Tag memoir

Patrick Modiano on Childhood

In the past year, Patrick Modiano has been hailed by American book critics for his Nobel Prize-winning literary art, rightly described as “elegant,” “haunting,” and “urbane.” In books such as Suspended Sentences, Paris Nocturne, and After the Circus, his immense gifts as a novelist—one who melds ambiguous autobiographical and impressionistic details into narratives

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Translating Trans-Atlantyk: Behind the Scenes with Danuta Borchardt

Many consider Polish novelist Witold Gombrowicz one of the greatest writers of the past hundred years and Danuta Borchardt is undoubtedly one of his finest translators. Her rendering of Ferdydurke won the 2001 National Translation Award given by the American Literary Translators Association, and her recent edition of Trans-Atlantyk has garnered praise as

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Peter Mansoor on the Iraqi Surge

“The subsequent failures in Iraq shouldn’t take away from what American troops accomplished during what may well be the biggest comeback ever in a guerrilla war….Mansoor provides the definitive account of how it was accomplished…Mansoor is superbly positioned to tell the story, not only because of his academic training but

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September Theme Sign-up for Books: Memoir & Memory

In choosing Memoir & Memory as our monthly theme for September, a reflection of our year in publishing the genre was telling: A particularly monumental year for Yale University Press in its release of personal letters and correspondence, we published The Richard Burton Diaries (Oct. 2012, pbk July 2013), edited by

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Svetlana Alpers: A Life Spent Looking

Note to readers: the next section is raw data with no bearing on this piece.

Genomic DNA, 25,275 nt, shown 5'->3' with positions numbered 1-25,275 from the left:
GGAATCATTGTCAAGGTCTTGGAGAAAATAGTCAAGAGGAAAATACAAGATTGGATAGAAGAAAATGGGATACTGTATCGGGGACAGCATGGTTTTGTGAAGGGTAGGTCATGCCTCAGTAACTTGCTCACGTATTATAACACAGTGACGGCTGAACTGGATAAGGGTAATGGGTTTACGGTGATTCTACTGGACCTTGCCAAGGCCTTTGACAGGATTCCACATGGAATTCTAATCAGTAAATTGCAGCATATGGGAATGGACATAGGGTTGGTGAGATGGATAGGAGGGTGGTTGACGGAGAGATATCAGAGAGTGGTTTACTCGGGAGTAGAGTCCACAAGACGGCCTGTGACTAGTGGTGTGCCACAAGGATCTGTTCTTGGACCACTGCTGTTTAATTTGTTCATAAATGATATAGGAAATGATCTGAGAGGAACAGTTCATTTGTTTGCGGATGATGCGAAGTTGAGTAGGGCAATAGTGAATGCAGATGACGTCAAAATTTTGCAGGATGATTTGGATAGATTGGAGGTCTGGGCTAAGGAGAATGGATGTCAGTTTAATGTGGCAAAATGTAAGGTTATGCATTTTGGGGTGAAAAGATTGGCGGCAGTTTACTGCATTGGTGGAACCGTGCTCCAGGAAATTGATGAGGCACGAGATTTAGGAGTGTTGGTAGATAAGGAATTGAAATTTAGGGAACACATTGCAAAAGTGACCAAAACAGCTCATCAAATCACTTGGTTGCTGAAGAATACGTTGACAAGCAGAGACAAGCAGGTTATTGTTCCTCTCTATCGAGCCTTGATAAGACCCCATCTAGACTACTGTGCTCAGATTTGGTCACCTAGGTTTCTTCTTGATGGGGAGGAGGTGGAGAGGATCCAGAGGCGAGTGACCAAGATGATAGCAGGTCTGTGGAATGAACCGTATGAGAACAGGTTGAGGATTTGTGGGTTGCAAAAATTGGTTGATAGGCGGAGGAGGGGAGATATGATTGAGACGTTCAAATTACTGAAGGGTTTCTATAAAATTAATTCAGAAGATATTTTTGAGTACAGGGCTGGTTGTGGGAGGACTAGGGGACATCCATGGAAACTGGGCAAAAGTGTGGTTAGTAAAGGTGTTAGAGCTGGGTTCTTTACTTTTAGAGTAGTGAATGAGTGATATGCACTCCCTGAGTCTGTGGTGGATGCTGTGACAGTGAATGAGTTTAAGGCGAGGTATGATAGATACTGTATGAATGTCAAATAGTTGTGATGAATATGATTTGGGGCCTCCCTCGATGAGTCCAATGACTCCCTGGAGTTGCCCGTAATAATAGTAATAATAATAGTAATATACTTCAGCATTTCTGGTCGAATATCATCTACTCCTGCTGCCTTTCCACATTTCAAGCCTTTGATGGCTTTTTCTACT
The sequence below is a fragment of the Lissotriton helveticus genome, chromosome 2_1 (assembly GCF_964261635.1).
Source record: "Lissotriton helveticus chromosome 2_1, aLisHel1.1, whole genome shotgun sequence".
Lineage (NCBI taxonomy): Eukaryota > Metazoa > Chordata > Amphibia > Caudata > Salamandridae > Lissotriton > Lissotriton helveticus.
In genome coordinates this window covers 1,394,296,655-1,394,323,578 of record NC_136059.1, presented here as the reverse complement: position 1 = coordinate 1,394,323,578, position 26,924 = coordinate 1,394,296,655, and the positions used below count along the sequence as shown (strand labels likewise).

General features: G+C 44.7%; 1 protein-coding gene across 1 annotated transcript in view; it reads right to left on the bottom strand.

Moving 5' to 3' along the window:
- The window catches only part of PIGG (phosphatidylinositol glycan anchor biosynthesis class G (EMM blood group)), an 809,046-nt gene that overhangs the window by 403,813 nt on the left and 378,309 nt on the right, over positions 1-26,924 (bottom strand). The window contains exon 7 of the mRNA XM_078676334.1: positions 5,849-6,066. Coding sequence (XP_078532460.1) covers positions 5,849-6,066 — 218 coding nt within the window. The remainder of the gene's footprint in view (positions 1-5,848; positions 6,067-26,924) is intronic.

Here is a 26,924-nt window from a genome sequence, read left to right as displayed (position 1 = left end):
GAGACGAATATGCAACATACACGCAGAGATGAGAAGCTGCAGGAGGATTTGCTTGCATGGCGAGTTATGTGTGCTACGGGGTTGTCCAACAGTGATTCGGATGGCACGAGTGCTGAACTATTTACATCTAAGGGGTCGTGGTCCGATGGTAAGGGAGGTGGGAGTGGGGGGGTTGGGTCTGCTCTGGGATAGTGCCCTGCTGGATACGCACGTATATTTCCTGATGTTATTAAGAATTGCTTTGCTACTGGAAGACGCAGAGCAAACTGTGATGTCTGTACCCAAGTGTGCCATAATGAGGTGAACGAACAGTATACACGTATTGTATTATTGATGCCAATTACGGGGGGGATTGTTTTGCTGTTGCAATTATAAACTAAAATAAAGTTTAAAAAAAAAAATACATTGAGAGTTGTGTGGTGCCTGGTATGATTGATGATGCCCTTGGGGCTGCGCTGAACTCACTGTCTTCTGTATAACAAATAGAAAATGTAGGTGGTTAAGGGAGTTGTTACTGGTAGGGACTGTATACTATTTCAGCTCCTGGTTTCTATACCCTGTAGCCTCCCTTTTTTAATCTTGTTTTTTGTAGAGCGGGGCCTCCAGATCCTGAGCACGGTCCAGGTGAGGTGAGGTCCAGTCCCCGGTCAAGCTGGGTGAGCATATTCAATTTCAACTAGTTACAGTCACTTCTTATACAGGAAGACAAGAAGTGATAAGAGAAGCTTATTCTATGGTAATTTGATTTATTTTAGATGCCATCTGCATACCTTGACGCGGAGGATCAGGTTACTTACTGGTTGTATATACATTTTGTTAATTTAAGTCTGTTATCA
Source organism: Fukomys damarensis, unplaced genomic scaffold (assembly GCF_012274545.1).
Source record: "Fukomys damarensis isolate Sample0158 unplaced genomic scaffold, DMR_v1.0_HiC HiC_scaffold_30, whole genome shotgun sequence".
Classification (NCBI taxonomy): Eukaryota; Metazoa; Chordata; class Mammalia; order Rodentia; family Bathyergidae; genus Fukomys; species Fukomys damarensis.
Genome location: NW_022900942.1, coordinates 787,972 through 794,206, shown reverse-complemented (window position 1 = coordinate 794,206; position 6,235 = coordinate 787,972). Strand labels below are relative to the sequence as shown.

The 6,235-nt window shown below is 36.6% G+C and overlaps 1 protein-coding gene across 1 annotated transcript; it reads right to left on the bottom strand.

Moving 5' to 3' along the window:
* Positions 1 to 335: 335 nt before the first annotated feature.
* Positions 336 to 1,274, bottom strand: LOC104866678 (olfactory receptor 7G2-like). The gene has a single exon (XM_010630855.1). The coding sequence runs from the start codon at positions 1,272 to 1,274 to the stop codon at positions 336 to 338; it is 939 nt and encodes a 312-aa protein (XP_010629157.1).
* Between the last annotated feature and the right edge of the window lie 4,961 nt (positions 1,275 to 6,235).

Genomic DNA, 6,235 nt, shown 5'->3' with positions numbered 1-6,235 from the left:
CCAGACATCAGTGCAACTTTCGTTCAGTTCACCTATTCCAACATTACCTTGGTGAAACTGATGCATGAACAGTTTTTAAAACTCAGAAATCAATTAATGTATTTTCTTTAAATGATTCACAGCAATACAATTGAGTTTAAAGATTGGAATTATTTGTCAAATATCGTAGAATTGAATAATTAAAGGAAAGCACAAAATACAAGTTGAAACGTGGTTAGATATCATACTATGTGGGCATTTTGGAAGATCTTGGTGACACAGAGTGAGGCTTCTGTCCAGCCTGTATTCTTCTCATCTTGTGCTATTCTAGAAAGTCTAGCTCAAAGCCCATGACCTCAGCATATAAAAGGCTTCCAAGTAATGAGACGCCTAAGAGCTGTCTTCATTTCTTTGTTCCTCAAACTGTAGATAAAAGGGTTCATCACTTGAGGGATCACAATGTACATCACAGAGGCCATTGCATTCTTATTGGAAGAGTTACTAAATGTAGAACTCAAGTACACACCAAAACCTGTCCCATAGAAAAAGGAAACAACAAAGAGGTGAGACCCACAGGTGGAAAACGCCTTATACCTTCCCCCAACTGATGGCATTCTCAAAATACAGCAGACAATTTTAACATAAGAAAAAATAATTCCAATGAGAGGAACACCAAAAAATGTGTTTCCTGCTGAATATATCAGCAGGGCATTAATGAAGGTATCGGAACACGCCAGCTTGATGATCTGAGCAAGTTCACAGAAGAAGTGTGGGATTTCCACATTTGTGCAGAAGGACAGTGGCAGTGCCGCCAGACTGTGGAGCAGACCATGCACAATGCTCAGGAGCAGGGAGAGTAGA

“This is not art history, and it is not criticism, nor is it some mixture of the two. It is not, in other words, what people expect me to be doing.”—Svetlana Alpers, Roof Life, “1 Beginning” Svetlana Alpers is one of the most influential art historians of her generation. She

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A Conversation with Rachel Adams on Raising Henry and a Book Giveaway

Publishing this month, Rachel Adams‘s Raising Henry: A Memoir of Motherhood, Disability, and Discovery gives a deeply moving and honest account of welcoming a baby born with Down syndrome. Adams, a professor of English and American studies, is also director of the Future of Disability Studies Project at Columbia University. In the interview below,

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Lest We Forget: What It’s Like to Lose It

Sarah Underwood— Quite a few people, places, and things “lost it” in 2011. Ireland, Spain, Portugal, and Greecelost it early on this year. Osama bin Laden lost it. Multiple Arab dictators lost it. The economy never had it, but Greecemanaged to lose it again. The media keeps suggesting that even

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Colinvaux’s Amazon Expeditions is a “scientific detective story”

Amazon Expeditions: My Quest for the Ice-Age Equator by Paul Colinvaux was recently reviewed in the Publishers Weekly Review Annex. They found the book to be “an exciting account of field work under challenging and sometimes dangerous circumstances. They went on to say that Amazon Expeditions is “a rewarding read

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Cook’s Alfred Kazin a complex, fascinating subject

Richard M. Cook’s Alfred Kazin: A Biography, about one of the most important literary critics of the 20th century, has in turn become the subject of articles by literary critics from The New York Sun, The Los Angeles Times Book Review, and The New York Times Book Review. In his

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The Unknown Battle of Midway

“The Unknown Battle of Midway is a memoir and more,” writes Robert Messenger in the Wall Street Journal. “Mr. Kernan brings this maritime battle superbly to life. He explains the whole history of the U.S. carriers and their arsenal and the commanders and pilots who were trying to learn on

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